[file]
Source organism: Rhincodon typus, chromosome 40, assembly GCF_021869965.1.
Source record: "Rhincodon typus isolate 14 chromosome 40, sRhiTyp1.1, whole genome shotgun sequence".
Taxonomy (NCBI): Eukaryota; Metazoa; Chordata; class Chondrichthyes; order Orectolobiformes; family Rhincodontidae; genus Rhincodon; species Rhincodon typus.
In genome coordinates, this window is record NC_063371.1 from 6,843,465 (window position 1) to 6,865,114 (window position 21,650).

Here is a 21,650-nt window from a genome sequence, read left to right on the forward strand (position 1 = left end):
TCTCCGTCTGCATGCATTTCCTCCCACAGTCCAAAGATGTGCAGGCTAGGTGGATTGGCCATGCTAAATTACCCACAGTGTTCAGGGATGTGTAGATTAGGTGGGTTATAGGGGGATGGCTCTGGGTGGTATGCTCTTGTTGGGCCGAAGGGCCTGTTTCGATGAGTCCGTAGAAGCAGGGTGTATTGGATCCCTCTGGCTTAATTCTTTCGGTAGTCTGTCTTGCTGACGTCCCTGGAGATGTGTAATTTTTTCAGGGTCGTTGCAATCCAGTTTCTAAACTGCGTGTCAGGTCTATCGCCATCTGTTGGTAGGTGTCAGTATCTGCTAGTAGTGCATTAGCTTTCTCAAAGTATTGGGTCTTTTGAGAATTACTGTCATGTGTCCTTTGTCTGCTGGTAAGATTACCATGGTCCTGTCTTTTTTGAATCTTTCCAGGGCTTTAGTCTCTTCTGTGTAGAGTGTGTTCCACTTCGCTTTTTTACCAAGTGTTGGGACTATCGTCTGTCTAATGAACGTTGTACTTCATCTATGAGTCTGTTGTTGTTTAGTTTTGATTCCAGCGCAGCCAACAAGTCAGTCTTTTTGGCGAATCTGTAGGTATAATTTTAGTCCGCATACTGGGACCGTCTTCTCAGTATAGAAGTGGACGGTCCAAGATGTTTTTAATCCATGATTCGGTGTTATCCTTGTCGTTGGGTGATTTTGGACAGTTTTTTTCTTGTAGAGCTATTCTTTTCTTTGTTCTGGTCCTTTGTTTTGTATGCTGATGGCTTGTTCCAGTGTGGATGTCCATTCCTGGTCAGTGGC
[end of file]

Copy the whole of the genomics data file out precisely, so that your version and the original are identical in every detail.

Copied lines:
Source organism: Rhincodon typus, chromosome 40, assembly GCF_021869965.1.
Source record: "Rhincodon typus isolate 14 chromosome 40, sRhiTyp1.1, whole genome shotgun sequence".
Taxonomy (NCBI): Eukaryota; Metazoa; Chordata; class Chondrichthyes; order Orectolobiformes; family Rhincodontidae; genus Rhincodon; species Rhincodon typus.
In genome coordinates, this window is record NC_063371.1 from 6,843,465 (window position 1) to 6,865,114 (window position 21,650).

Here is a 21,650-nt window from a genome sequence, read left to right on the forward strand (position 1 = left end):
TCTCCGTCTGCATGCATTTCCTCCCACAGTCCAAAGATGTGCAGGCTAGGTGGATTGGCCATGCTAAATTACCCACAGTGTTCAGGGATGTGTAGATTAGGTGGGTTATAGGGGGATGGCTCTGGGTGGTATGCTCTTGTTGGGCCGAAGGGCCTGTTTCGATGAGTCCGTAGAAGCAGGGTGTATTGGATCCCTCTGGCTTAATTCTTTCGGTAGTCTGTCTTGCTGACGTCCCTGGAGATGTGTAATTTTTTCAGGGTCGTTGCAATCCAGTTTCTAAACTGCGTGTCAGGTCTATCGCCATCTGTTGGTAGGTGTCAGTATCTGCTAGTAGTGCATTAGCTTTCTCAAAGTATTGGGTCTTTTGAGAATTACTGTCATGTGTCCTTTGTCTGCTGGTAAGATTACCATGGTCCTGTCTTTTTTGAATCTTTCCAGGGCTTTAGTCTCTTCTGTGTAGAGTGTGTTCCACTTCGCTTTTTTACCAAGTGTTGGGACTATCGTCTGTCTAATGAACGTTGTACTTCATCTATGAGTCTGTTGTTGTTTAGTTTTGATTCCAGCGCAGCCAACAAGTCAGTCTTTTTGGCGAATCTGTAGGTATAATTTTAGTCCGCATACTGGGACCGTCTTCTCAGTATAGAAGTGGACGGTCCAAGATGTTTTTAATCCATGATTCGGTGTTATCCTTGTCGTTGGGTGATTTTGGACAGTTTTTTTCTTGTAGAGCTATTCTTTTCTTTGTTCTGGTCCTTTGTTTTGTATGCTGATGGCTTGTTCCAGTGTGGATGTCCATTCCTGGTCAGTGGC